Eurobike 2016: POC

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Eurobike is often full of spectacular claims, mind boggling figures, the odd odd prototype, and extremely shiny new technologies. While showing new clothes and a new helmet, POC eschewed all of those things to focus on simplicity, incremental improvement and good execution.

POC were also one of only five companies to spare my shoulder this year by having their press kit on a USB key instead of dead tree format (my sincere thanks to any company that does this. Most days at Eurobike began with a bag full of Singletrack magazines to hand out to people, but ended with a bag even heavier due to print catalogues).

Eurobike 2016: POC
Everything POC are doing for mountain bike is now simplified into three categories: Downhill, Enduro, and XC. Each also has “Resistance” and “Resistance Pro” categories, but overall things are simplified.
Eurobike 2016: POC
Here’s a diagram of how they’re designing the 2017 clothes. Tear resistance and ventilation in the most appropriate places, and well as UV resistance and low friction inner faces.
Eurobike 2016: POC
For 2017, POC’s range gets some lovely harmonising and contrasting colours, which stuck out as unusual compared to most things on the showfloor.

(As a side note on this, we’re not sure just how many bike/bike clothing companies subscribe to trend forecasting agencies, but evidently some: nearly every bike manufacturer was showing a bike in digger yellow this year. The podcast 99% Invisible just put out a fascinating episode on agency WGSN).

Eurobike 2016: POC
Of course, everything can have matching gloves too.
Eurobike 2016: POC
This is a clever bit of design on their XC jersey. The outer has the pocket zips and hangs with a close but not skintight MTB cut…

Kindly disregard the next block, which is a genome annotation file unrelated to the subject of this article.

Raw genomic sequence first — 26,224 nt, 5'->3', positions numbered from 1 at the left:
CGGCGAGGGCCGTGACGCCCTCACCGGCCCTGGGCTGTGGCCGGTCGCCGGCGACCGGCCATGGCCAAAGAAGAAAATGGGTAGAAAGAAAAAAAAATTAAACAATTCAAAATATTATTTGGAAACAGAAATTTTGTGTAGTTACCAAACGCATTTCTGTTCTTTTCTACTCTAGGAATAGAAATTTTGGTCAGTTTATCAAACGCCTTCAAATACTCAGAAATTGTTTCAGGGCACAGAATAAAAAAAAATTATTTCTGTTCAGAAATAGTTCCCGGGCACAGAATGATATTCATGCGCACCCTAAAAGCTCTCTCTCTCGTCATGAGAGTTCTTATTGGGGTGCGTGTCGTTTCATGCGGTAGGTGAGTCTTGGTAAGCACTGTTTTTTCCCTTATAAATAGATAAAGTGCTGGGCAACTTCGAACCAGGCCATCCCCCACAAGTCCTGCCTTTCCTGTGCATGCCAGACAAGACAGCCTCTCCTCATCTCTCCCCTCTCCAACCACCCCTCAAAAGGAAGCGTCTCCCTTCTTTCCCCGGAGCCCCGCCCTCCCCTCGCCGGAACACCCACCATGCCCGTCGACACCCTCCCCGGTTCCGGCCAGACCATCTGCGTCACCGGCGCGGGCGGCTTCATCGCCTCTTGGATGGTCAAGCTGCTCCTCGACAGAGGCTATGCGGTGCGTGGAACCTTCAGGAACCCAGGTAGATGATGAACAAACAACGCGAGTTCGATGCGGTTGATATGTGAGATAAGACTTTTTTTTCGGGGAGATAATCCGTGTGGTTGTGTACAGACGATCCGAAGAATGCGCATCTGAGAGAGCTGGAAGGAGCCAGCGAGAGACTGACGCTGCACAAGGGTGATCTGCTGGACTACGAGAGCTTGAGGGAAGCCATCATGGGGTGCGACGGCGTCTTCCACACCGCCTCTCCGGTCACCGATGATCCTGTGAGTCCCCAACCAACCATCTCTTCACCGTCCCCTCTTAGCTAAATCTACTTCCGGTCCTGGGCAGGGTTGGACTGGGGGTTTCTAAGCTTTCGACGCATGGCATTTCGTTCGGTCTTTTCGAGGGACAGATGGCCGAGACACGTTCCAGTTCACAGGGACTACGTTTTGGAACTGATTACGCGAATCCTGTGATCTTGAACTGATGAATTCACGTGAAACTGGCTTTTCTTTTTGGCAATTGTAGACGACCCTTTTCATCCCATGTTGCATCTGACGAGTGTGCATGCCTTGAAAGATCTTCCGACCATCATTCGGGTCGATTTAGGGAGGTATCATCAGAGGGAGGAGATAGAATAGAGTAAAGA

Eurobike 2016: POC
… but around the waist, a tighter fitting inner has the actual pockets and keeps the contents close to your body, instead of letting the jersey hang or bounce with the weight of whatever you put in them.
Eurobike 2016: POC
There’s that ventilation fabric in the back.
Eurobike 2016: POC
Stretchier, tougher, more breathable has to be the “longer, lower, slacker” of bike clothing, but it’s absolutely what POC are doing with their range this year.
Eurobike 2016: POC
All categories get cordura patches in the places most subject to abrasion or crashing.
Eurobike 2016: POC
This XC tee also has silicone grippers inside the sleeves.
Eurobike 2016: POC
Some manufacturers indicate features by using a set of difficult to decipher and/or remember heiroglyphs on their labels. Helpfully, POC just print them on the garments using text.
Eurobike 2016: POC
They had swatches of the different material types for people to prod and stroke. Until we have a much more advanced internet, you’ll have to make do with this image (or going to your nearest POC retailer!).
Eurobike 2016: POC
As well as new clothes, POC have a new helmet. This is the Octal X, developed for XC riding. The original Octal was for road riding, and this has some mountain bike specific adaptations.
Eurobike 2016: POC
The most obvious is increased coverage around the back of the head. As XC riding becomes more extreme (Cannondale have dubbed modern XC courses “XXC“), so too the bikes are becoming more capable and the kit is getting a bit more protective.
Eurobike 2016: POC
As well as that, the Octal X is available with a Recco reflector inside, which they’d started to integrate into equipment last year.
Eurobike 2016: POC
Modulo side view unintentional, I was just attempting an interesting composition!
Eurobike 2016: POC
Large vents, and nothing expended on light/camera mounts.
Eurobike 2016: POC
Exactly what it says on the lid.
Eurobike 2016: POC
Look, science!
Eurobike 2016: POC
Look, er, osteology!
Eurobike 2016: POC
These coats were on the outside of the POC stand. Right to left: Fishing chic to Grammaton Cleric.

David Hayward

Singletrack Contributor

David started mountain biking in the 90’s, by which he means “Ineptly jumping a Saracen Kili Racer off anything available in a nearby industrial estate”. After growing up and living in some extremely flat places, David moved to Yorkshire specifically for the mountain biking. This felt like a horrible mistake at first, because the hills are so steep, but you get used to them pretty quickly.

Previously, David trifled with road and BMX, but mountain bikes always won. He’s most at peace battering down a rough trail, quietly fixing everything that does to a bike, or trying to figure out if that one click of compression damping has made things marginally better or worse. The inept jumping continues to this day.

Comments (1)

    why would you need a recco?

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